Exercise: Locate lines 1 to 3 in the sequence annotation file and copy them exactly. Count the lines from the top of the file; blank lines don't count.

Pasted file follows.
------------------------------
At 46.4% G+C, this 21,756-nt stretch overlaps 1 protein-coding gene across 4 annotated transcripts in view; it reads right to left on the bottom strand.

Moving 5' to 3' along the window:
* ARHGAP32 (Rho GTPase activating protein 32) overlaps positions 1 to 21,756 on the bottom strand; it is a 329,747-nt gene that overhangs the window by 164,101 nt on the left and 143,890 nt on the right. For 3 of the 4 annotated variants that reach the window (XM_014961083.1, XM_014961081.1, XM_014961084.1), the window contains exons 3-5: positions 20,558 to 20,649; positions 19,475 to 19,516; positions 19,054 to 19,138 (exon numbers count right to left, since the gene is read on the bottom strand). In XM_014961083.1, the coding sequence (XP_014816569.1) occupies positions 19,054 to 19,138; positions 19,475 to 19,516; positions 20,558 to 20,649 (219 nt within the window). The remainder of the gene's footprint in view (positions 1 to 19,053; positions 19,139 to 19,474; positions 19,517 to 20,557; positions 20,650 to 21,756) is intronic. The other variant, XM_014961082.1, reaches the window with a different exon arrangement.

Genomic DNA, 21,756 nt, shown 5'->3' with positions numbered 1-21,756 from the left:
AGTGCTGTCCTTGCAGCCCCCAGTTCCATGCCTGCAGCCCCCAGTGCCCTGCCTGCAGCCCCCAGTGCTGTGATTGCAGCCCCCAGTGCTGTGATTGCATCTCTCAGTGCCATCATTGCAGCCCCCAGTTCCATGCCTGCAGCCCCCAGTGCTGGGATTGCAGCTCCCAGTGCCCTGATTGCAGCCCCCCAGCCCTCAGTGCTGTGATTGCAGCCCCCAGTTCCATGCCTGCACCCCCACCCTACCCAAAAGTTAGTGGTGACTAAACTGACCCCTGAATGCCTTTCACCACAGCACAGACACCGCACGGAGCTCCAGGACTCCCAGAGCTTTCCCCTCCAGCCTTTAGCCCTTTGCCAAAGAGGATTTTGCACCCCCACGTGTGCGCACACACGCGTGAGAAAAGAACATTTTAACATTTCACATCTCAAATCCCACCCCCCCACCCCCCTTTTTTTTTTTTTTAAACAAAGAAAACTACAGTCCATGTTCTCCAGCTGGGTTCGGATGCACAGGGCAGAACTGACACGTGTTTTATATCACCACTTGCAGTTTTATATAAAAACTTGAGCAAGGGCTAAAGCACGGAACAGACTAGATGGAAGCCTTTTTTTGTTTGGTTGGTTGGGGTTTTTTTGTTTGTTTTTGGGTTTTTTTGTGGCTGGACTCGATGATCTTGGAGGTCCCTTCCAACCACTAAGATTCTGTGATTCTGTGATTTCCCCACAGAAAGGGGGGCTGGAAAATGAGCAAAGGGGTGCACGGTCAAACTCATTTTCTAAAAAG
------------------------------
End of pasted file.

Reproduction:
At 46.4% G+C, this 21,756-nt stretch overlaps 1 protein-coding gene across 4 annotated transcripts in view; it reads right to left on the bottom strand.

Moving 5' to 3' along the window:
* ARHGAP32 (Rho GTPase activating protein 32) overlaps positions 1 to 21,756 on the bottom strand; it is a 329,747-nt gene that overhangs the window by 164,101 nt on the left and 143,890 nt on the right. For 3 of the 4 annotated variants that reach the window (XM_014961083.1, XM_014961081.1, XM_014961084.1), the window contains exons 3-5: positions 20,558 to 20,649; positions 19,475 to 19,516; positions 19,054 to 19,138 (exon numbers count right to left, since the gene is read on the bottom strand). In XM_014961083.1, the coding sequence (XP_014816569.1) occupies positions 19,054 to 19,138; positions 19,475 to 19,516; positions 20,558 to 20,649 (219 nt within the window). The remainder of the gene's footprint in view (positions 1 to 19,053; positions 19,139 to 19,474; positions 19,517 to 20,557; positions 20,650 to 21,756) is intronic. The other variant, XM_014961082.1, reaches the window with a different exon arrangement.